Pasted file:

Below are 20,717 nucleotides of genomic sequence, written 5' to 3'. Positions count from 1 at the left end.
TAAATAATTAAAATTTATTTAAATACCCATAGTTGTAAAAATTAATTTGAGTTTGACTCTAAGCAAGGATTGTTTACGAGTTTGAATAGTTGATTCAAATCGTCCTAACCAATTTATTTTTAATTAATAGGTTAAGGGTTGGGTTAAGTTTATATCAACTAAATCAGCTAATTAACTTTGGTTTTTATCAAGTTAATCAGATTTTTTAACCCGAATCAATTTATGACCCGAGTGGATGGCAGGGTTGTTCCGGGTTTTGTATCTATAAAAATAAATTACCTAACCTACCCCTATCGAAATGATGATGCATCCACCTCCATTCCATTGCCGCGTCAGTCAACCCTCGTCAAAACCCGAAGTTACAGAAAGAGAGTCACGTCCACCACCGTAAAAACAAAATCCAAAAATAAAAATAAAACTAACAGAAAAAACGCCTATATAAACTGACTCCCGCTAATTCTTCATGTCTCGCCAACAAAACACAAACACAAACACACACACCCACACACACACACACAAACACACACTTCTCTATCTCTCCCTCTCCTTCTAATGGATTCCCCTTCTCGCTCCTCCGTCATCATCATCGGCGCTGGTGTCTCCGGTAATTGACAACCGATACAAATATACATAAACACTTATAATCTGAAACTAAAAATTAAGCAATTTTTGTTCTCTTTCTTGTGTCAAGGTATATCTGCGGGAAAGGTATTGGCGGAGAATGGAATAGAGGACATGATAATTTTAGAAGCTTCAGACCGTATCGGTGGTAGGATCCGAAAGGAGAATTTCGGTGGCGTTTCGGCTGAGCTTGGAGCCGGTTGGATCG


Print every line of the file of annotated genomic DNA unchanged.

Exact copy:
Below are 20,717 nucleotides of genomic sequence, written 5' to 3'. Positions count from 1 at the left end.
TAAATAATTAAAATTTATTTAAATACCCATAGTTGTAAAAATTAATTTGAGTTTGACTCTAAGCAAGGATTGTTTACGAGTTTGAATAGTTGATTCAAATCGTCCTAACCAATTTATTTTTAATTAATAGGTTAAGGGTTGGGTTAAGTTTATATCAACTAAATCAGCTAATTAACTTTGGTTTTTATCAAGTTAATCAGATTTTTTAACCCGAATCAATTTATGACCCGAGTGGATGGCAGGGTTGTTCCGGGTTTTGTATCTATAAAAATAAATTACCTAACCTACCCCTATCGAAATGATGATGCATCCACCTCCATTCCATTGCCGCGTCAGTCAACCCTCGTCAAAACCCGAAGTTACAGAAAGAGAGTCACGTCCACCACCGTAAAAACAAAATCCAAAAATAAAAATAAAACTAACAGAAAAAACGCCTATATAAACTGACTCCCGCTAATTCTTCATGTCTCGCCAACAAAACACAAACACAAACACACACACCCACACACACACACACAAACACACACTTCTCTATCTCTCCCTCTCCTTCTAATGGATTCCCCTTCTCGCTCCTCCGTCATCATCATCGGCGCTGGTGTCTCCGGTAATTGACAACCGATACAAATATACATAAACACTTATAATCTGAAACTAAAAATTAAGCAATTTTTGTTCTCTTTCTTGTGTCAAGGTATATCTGCGGGAAAGGTATTGGCGGAGAATGGAATAGAGGACATGATAATTTTAGAAGCTTCAGACCGTATCGGTGGTAGGATCCGAAAGGAGAATTTCGGTGGCGTTTCGGCTGAGCTTGGAGCCGGTTGGATCG